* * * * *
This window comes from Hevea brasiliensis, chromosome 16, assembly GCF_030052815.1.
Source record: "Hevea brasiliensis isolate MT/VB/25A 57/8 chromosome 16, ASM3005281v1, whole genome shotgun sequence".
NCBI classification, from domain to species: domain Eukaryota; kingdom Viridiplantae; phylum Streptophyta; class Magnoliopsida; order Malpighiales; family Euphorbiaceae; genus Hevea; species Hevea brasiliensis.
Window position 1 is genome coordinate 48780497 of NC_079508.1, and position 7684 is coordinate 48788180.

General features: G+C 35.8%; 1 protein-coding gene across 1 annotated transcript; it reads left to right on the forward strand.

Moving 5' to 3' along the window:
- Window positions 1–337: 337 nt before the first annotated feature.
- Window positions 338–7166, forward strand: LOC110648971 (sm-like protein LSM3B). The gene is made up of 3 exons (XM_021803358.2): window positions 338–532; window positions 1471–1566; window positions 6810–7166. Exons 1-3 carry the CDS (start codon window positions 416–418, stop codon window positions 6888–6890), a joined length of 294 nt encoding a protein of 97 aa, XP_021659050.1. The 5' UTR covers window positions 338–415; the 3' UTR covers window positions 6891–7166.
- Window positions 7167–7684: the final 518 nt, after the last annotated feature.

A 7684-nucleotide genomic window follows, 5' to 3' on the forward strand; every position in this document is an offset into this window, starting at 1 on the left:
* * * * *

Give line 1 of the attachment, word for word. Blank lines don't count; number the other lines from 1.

This window comes from Hevea brasiliensis, chromosome 16, assembly GCF_030052815.1.